murine anti-CD3 mAb

rM28

Murine anti-M-AP

scFV fragment of a

Metatstatic melanoma

Phase I and II;

scFv fragment

murine anti-CD28 mAb

not yet recruiting

a Information on ongoing trials was gathered from:

b http://utm-ext01a.mdacc.tmc.edu/dept/prot/clinicaltrialswp.nsf/Index/2004-0756 c http://www.idd.org/forms/PhaseI.pdf

d http://www.micromet.de or from http://www.clinicaltrials.gov [all others]. Status quo October 2005

AML acute myelogeneous leukemia, CPG2 carboxypeptidase 2, CRC colorectal cancer, ds disulfide-stabilized, M-AP melanoma-associated proteoglycan, NHL non-Hodgkin's lymphoma, NSCLC non-small cell lung cancer, PSMA prostate specific membrane antigen, ZD2767P bis-iodo phenol mustard increasing the number of molecules delivered per targeting moiety by means of carriers like liposomes and polymers, and/or (2) the use of highly cytotoxic compounds. Indeed, targeting extremely cytotoxic agents, such as calicheamicin, the maytansine derivative DM 1 or monomethyl auristatin E to the tumor, results in a pronounced anti-tumor activity in vivo. Nevertheless, to date only one immunoconjugate containing a cytotoxic drug has been approved by the FDA for the treatment of cancer. This immunoconjugate (Mylotarg) consists of a humanized anti-CD33 mAb (gemtuzu-mab) linked to the cytotoxic antibiotic N-acetyl-y-cali-cheamicin. Mylotarg is approved for the treatment of elderly patients relapsed from CD33-positive acute myeloid leukemia (AML) (Bross et al. 2001). In a multicenter phase II trial the combined response rate was around 30% with a median relapse-free survival of 7 months. A recent phase II trial demonstrated that Mylotarg can also be safely applied as first line therapy leading to objective responses in 27% of the patients (Nabhan et al. 2005). Notably, preliminary studies suggest that Mylotarg treatment may be potentiated by concomitant intensive chemotherapy. Consequently, a phase III trial is currently testing Mylotarg's impact on standard chemotherapy treatment in newly diagnosed AML patients (Tallman et al. 2005). Since Mylotarg demonstrated clinical efficiency in pediatric patients with advanced CD33-positive AML, further studies in combination with standard chemotherapy for this patient group are warranted.

Other cytotoxic drugs currently being investigated for use in drug-antibody conjugates include doxorubicin, DM 1, CC-1065, second generation taxane, mono-methylauristatin and geldanamycin E (Sanderson et al. 2005) (Table 15.1). For example, SGN-15, an antibody-doxorubicin conjugate in combination with docetaxel, is currently being tested in a phase II trial for patients with advanced non-small cell lung carcinoma (http://www.clinicaltrials.gov). The efficacy of therapeutic mAb maybe significantly improved by chemical conjugation with cytotoxic drugs; e.g., the Herceptin-geldanamycin conjugate demonstrated in a xenograft tumor model a much greater anti-tumor effect than the anti-HER2 mAb alone (Mandler et al. 2004).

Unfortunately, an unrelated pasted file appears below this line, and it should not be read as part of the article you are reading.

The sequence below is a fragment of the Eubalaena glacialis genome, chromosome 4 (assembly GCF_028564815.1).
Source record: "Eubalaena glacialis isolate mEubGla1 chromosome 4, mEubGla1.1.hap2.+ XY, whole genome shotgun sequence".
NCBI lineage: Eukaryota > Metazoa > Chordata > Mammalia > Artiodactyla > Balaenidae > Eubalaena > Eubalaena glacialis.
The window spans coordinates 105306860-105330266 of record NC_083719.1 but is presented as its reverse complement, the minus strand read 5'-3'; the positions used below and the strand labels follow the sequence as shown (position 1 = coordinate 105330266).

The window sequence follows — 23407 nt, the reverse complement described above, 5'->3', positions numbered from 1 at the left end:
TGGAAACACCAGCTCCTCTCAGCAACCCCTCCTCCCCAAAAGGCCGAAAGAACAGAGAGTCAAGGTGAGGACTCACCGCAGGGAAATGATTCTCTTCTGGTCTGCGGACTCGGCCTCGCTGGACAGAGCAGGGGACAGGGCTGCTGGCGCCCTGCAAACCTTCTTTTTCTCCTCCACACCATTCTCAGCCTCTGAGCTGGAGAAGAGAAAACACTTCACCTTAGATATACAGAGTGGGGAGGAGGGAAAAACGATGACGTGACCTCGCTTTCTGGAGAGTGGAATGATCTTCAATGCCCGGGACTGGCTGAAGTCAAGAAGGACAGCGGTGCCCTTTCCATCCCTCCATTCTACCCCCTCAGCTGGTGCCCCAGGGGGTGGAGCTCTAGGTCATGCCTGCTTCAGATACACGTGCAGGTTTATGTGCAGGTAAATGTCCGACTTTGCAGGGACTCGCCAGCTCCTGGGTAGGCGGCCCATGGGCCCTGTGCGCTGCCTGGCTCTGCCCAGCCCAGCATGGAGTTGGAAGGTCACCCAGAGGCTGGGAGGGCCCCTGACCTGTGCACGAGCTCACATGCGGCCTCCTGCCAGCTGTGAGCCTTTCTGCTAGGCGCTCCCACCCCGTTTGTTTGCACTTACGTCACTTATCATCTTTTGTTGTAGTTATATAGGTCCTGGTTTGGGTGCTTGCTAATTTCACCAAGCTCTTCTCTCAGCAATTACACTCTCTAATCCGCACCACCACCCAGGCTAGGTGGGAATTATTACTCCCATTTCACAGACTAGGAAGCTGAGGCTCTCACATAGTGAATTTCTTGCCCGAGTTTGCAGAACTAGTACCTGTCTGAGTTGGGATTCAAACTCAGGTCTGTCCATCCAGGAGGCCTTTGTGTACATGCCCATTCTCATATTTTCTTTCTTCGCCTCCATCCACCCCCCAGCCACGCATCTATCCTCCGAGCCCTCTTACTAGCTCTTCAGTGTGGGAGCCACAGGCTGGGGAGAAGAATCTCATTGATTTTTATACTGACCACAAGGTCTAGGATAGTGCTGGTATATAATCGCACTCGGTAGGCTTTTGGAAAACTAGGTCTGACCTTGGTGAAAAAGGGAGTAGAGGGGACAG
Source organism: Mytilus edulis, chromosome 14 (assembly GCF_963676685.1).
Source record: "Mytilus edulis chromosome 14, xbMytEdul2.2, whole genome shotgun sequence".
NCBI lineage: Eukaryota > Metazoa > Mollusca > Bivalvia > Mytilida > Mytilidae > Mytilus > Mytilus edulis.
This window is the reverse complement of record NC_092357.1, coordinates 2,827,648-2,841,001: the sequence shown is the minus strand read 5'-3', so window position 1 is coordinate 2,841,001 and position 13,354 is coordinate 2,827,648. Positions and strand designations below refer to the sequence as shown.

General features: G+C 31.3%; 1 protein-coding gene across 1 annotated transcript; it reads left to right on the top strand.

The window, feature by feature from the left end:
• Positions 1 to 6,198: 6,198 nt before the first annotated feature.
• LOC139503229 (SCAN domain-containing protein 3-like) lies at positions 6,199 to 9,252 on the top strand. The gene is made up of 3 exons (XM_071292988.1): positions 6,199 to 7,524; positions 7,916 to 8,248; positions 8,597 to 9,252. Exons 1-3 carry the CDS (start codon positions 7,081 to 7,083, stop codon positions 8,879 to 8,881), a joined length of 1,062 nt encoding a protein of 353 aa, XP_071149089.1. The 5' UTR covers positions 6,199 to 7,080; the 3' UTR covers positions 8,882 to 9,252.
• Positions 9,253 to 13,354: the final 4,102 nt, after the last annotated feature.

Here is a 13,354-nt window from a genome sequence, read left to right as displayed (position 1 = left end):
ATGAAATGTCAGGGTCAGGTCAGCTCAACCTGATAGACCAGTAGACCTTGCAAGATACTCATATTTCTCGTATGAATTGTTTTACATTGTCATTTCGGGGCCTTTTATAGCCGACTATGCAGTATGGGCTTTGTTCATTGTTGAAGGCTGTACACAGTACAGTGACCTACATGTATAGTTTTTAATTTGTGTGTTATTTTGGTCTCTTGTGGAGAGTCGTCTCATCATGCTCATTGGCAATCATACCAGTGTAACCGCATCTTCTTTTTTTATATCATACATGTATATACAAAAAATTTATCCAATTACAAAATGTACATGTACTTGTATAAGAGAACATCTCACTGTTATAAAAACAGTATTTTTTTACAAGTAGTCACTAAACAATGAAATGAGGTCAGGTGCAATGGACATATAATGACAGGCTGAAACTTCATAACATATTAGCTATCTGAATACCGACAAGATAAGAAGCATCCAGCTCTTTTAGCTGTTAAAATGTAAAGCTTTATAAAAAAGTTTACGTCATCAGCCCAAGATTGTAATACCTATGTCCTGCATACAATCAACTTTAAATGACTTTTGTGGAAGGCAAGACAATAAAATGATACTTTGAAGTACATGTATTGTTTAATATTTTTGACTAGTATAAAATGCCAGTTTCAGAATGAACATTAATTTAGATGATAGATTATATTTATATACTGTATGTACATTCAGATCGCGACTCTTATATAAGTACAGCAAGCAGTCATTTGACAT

The therapeutic efficiency of chemoimmunoconju-gates relies on their binding to and the subsequent internalization into the target cell. Thus, only tumor cells presenting the respective antigen are affected by this treatment. The antibody-directed enzyme prodrug therapy (ADEPT) is a strategy to overcome this limitation by expanding the anti-tumor effect towards cells not expressing the respective ligand. ADEPT is a targeted therapy where an enzyme is directed to the tumor -by a tumor specific antibody - which converts a weakly toxic prodrug into a very toxic agent (Bagshawe 1987). In contrast to antibody-drug conjugates, the antibody-enzyme conjugate has to remain on the cell surface after binding the respective antigen. In addition, the enzyme-antibody conjugate has to be cleared rapidly from the circulation to prevent toxicity. The latter is achieved by mannose glycosylation of the targeting moiety (Chester et al. 2004). Three classes of enzyme have been used for ADEPT (Senter and Springer 2001): (1) enzymes of non-mammalian origin with no mammalian homologs, (2) enzymes of non-mammalian origin with a mammalian homolog, and (3) enzymes of mammalian origin. Each class has both advantages and disadvantages. For example, prodrugs cleaved by class I enzymes are not cleavable by endogenous enzymes, which avoids toxicity against normal cells. However, due to their foreign nature, class I enzymes evoke a strong immune response. In contrast, class III enzymes are generally not immunogenic, but endogenous enzymes may cleave prodrugs designed for class III enzymes at inappropriate sites. Preclinical studies have proven the feasibility of ADEPT (Sharma et al. 2005); clinical data, however, are limited and largely restricted to phase I trials. An example is the prodrug ZD2767P: The activated form of ZD2767P proved to be highly cytotoxic, which gives a very short half-life (Francis et al. 2002). Despite the fact that the clinical efficiency for ADEPT remains to be established, the preclinical data demonstrating the capacity of this approach to reach high concentrations of cytotoxic drugs in the tumor, which will kill antigen negative tumor cells without severe systemic toxicity, warrants further testing.